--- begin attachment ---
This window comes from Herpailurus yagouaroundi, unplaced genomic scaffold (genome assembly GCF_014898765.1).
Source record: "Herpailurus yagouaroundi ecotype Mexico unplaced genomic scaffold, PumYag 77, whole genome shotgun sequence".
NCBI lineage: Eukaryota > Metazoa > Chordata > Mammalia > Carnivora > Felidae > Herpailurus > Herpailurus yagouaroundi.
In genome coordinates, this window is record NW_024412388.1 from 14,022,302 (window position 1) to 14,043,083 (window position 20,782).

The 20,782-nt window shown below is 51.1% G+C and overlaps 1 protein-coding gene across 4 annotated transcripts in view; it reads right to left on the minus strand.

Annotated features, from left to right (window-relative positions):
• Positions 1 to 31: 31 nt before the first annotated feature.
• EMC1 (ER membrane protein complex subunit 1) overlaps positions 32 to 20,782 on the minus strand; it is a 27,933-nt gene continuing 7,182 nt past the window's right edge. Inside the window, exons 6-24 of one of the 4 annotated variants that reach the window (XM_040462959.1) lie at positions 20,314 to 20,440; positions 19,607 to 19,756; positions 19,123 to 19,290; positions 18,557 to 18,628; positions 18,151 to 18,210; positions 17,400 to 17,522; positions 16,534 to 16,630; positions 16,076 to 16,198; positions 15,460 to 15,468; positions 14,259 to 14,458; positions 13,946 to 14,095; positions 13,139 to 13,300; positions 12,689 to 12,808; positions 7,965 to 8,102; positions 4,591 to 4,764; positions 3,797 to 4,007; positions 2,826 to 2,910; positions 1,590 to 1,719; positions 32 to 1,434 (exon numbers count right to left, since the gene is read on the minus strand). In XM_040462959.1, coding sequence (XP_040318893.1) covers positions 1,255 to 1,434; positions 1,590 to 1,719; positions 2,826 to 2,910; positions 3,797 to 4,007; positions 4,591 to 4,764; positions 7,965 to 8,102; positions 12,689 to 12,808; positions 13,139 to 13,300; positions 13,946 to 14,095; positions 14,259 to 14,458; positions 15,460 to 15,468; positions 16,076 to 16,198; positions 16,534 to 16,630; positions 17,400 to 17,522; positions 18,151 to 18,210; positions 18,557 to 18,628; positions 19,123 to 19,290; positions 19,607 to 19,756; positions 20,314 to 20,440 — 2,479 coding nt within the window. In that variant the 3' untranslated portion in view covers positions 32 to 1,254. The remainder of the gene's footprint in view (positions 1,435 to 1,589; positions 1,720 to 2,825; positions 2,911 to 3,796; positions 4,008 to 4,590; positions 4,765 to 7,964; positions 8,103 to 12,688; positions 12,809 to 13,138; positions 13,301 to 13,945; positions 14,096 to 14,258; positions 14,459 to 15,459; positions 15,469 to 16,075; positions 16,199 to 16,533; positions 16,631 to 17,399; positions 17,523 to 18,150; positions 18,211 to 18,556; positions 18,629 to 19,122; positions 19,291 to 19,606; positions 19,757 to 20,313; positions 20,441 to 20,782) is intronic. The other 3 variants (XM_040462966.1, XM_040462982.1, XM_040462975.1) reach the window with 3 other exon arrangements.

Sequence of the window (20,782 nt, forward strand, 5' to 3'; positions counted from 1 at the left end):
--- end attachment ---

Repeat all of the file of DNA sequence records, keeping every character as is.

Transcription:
This window comes from Herpailurus yagouaroundi, unplaced genomic scaffold (genome assembly GCF_014898765.1).
Source record: "Herpailurus yagouaroundi ecotype Mexico unplaced genomic scaffold, PumYag 77, whole genome shotgun sequence".
NCBI lineage: Eukaryota > Metazoa > Chordata > Mammalia > Carnivora > Felidae > Herpailurus > Herpailurus yagouaroundi.
In genome coordinates, this window is record NW_024412388.1 from 14,022,302 (window position 1) to 14,043,083 (window position 20,782).

The 20,782-nt window shown below is 51.1% G+C and overlaps 1 protein-coding gene across 4 annotated transcripts in view; it reads right to left on the minus strand.

Annotated features, from left to right (window-relative positions):
• Positions 1 to 31: 31 nt before the first annotated feature.
• EMC1 (ER membrane protein complex subunit 1) overlaps positions 32 to 20,782 on the minus strand; it is a 27,933-nt gene continuing 7,182 nt past the window's right edge. Inside the window, exons 6-24 of one of the 4 annotated variants that reach the window (XM_040462959.1) lie at positions 20,314 to 20,440; positions 19,607 to 19,756; positions 19,123 to 19,290; positions 18,557 to 18,628; positions 18,151 to 18,210; positions 17,400 to 17,522; positions 16,534 to 16,630; positions 16,076 to 16,198; positions 15,460 to 15,468; positions 14,259 to 14,458; positions 13,946 to 14,095; positions 13,139 to 13,300; positions 12,689 to 12,808; positions 7,965 to 8,102; positions 4,591 to 4,764; positions 3,797 to 4,007; positions 2,826 to 2,910; positions 1,590 to 1,719; positions 32 to 1,434 (exon numbers count right to left, since the gene is read on the minus strand). In XM_040462959.1, coding sequence (XP_040318893.1) covers positions 1,255 to 1,434; positions 1,590 to 1,719; positions 2,826 to 2,910; positions 3,797 to 4,007; positions 4,591 to 4,764; positions 7,965 to 8,102; positions 12,689 to 12,808; positions 13,139 to 13,300; positions 13,946 to 14,095; positions 14,259 to 14,458; positions 15,460 to 15,468; positions 16,076 to 16,198; positions 16,534 to 16,630; positions 17,400 to 17,522; positions 18,151 to 18,210; positions 18,557 to 18,628; positions 19,123 to 19,290; positions 19,607 to 19,756; positions 20,314 to 20,440 — 2,479 coding nt within the window. In that variant the 3' untranslated portion in view covers positions 32 to 1,254. The remainder of the gene's footprint in view (positions 1,435 to 1,589; positions 1,720 to 2,825; positions 2,911 to 3,796; positions 4,008 to 4,590; positions 4,765 to 7,964; positions 8,103 to 12,688; positions 12,809 to 13,138; positions 13,301 to 13,945; positions 14,096 to 14,258; positions 14,459 to 15,459; positions 15,469 to 16,075; positions 16,199 to 16,533; positions 16,631 to 17,399; positions 17,523 to 18,150; positions 18,211 to 18,556; positions 18,629 to 19,122; positions 19,291 to 19,606; positions 19,757 to 20,313; positions 20,441 to 20,782) is intronic. The other 3 variants (XM_040462966.1, XM_040462982.1, XM_040462975.1) reach the window with 3 other exon arrangements.

Sequence of the window (20,782 nt, forward strand, 5' to 3'; positions counted from 1 at the left end):